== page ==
Today is indeed a sad day for any Keralite who has any positive feelings towards democracy. Democracy is a delicate political system. Unlike other political systems that depend on the supremacy of a group or individual, the democracy depends purely on the respect for the rules of the game. If any side decides to refuse to respect those rule by which democracy functions, either that group has to be contained, or the democracy meets with an untimely death.
Let us say, a political party that lost the elections refuses the elected members to meet and legislate or conduct other business of governance. What will happen to the governance? Will democracy survive without governance, for long? In democracy, it is not expected everyone to trust or support everyone else. The opposition is bound to distrust and attack the ruling party and its ministers. However, the system requires that the opposition should allow the ruling side to govern.
Having said that, let us now consider what happened today, in Kerala assembly. There were certain allegations of bribery against the finance minister of Kerala, Sri KM Mani. The allegations were raised by certain bar owners who had an axe to grind against the government, in connection with the cancellation of bar licenses in the state. No direct evidences are placed in the public domain to the fact that Mani had indeed collected bribes from the bar owners. What have been presented as proof is the talks, telephonic and otherwise, among the leaders of bar owners and others. Be that as it may, the matter is under investigation and the High Court itself has examined the matter, stating that it will intervene in the investigations, if and when the need arises.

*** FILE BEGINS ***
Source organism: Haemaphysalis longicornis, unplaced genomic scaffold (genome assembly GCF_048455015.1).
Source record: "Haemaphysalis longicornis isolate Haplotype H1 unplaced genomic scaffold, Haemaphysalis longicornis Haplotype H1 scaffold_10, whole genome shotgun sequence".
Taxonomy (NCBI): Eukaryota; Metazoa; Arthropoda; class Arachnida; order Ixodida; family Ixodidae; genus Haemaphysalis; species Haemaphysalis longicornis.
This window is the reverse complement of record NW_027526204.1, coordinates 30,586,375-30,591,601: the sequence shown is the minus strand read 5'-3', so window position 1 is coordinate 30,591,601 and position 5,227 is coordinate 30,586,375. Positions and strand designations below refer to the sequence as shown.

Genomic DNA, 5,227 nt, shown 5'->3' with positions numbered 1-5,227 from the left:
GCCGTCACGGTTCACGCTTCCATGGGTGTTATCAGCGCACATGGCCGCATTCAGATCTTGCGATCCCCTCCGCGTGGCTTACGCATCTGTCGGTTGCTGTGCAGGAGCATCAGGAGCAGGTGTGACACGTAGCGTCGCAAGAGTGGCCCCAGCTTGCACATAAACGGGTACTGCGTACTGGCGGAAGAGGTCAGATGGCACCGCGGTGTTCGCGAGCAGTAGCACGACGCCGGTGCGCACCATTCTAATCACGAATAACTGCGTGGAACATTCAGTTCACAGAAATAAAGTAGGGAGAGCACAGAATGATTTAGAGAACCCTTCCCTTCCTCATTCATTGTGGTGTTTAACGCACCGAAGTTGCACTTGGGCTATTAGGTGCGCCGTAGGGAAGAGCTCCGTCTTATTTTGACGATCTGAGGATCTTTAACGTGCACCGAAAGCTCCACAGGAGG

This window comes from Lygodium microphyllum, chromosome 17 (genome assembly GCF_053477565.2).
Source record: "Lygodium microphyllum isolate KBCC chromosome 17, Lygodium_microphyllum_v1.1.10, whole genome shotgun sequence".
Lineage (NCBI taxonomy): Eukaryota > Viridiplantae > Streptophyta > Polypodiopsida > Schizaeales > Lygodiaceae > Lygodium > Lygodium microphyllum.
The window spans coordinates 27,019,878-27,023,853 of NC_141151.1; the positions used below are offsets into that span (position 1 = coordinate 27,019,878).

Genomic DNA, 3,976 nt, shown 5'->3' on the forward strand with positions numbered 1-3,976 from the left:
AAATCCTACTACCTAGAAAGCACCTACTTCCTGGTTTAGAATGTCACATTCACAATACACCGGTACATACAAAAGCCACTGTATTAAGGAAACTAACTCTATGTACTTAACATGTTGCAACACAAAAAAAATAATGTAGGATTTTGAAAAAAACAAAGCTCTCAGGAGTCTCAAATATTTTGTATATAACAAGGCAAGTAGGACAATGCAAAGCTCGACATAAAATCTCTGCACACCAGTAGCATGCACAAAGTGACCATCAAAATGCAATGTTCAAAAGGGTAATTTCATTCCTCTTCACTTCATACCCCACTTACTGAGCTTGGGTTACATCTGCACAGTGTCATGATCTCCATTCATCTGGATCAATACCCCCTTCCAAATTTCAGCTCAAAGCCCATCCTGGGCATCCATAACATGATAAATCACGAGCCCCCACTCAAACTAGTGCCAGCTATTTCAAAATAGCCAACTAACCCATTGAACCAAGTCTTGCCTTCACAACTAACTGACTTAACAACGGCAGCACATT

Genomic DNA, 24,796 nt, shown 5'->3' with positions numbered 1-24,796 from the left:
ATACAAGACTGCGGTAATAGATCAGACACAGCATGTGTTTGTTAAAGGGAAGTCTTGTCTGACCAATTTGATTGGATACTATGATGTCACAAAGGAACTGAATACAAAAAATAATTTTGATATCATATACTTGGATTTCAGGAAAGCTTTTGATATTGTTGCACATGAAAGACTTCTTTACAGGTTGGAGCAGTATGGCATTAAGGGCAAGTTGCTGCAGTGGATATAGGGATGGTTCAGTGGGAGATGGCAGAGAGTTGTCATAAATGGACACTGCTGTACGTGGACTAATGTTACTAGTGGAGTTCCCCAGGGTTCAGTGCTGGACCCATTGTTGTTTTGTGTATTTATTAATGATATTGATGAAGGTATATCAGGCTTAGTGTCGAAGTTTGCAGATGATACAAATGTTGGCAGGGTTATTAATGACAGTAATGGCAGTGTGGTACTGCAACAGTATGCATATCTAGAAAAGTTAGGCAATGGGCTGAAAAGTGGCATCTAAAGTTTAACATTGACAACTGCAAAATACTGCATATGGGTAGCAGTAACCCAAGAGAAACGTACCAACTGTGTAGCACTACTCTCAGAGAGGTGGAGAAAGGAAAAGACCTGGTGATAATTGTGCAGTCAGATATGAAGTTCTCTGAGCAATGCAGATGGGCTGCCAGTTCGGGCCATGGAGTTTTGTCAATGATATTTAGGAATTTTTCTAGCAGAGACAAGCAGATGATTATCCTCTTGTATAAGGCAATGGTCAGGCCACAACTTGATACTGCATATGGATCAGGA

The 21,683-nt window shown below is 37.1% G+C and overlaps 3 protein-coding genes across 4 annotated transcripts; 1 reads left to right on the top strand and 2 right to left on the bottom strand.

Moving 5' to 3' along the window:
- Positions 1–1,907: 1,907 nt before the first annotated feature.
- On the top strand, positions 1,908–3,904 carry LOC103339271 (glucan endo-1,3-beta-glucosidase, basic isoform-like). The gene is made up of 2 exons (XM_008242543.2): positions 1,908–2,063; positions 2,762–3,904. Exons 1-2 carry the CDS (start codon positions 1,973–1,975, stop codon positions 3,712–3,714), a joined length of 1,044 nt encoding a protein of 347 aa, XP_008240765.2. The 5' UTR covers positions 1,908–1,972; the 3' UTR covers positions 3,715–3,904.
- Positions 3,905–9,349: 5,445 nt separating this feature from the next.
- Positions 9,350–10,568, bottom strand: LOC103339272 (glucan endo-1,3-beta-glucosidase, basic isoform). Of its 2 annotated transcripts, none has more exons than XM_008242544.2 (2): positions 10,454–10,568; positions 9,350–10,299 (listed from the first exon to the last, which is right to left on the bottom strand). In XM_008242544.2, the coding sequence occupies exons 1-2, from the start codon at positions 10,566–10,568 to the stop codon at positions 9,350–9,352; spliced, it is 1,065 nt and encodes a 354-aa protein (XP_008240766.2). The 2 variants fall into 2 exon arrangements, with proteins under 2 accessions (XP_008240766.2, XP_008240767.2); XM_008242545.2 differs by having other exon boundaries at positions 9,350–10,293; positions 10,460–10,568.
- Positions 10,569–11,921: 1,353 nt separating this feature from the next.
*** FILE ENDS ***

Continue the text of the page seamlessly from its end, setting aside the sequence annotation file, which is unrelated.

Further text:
The opposition took a stand that since the Finance Minister is tainted and alleged to have compromised the sanctity of budget making, he will not be allowed to present the budget. A legitimate demand, I must say, for an opposition to make. However, how should the ruling side have responded to this demand? Should they concede and ask someone else to present the budget, even as the FM is watching? Can that even be legally possible, considering the fact that FM is not supposed to disclose the budget, even to his colleagues? Should they ask the FM to resign? If the Chief Minister expresses a trust deficit in his FM by asking someone else to present the budget, can he allow that FM to continue? It is virtually impossible to do so.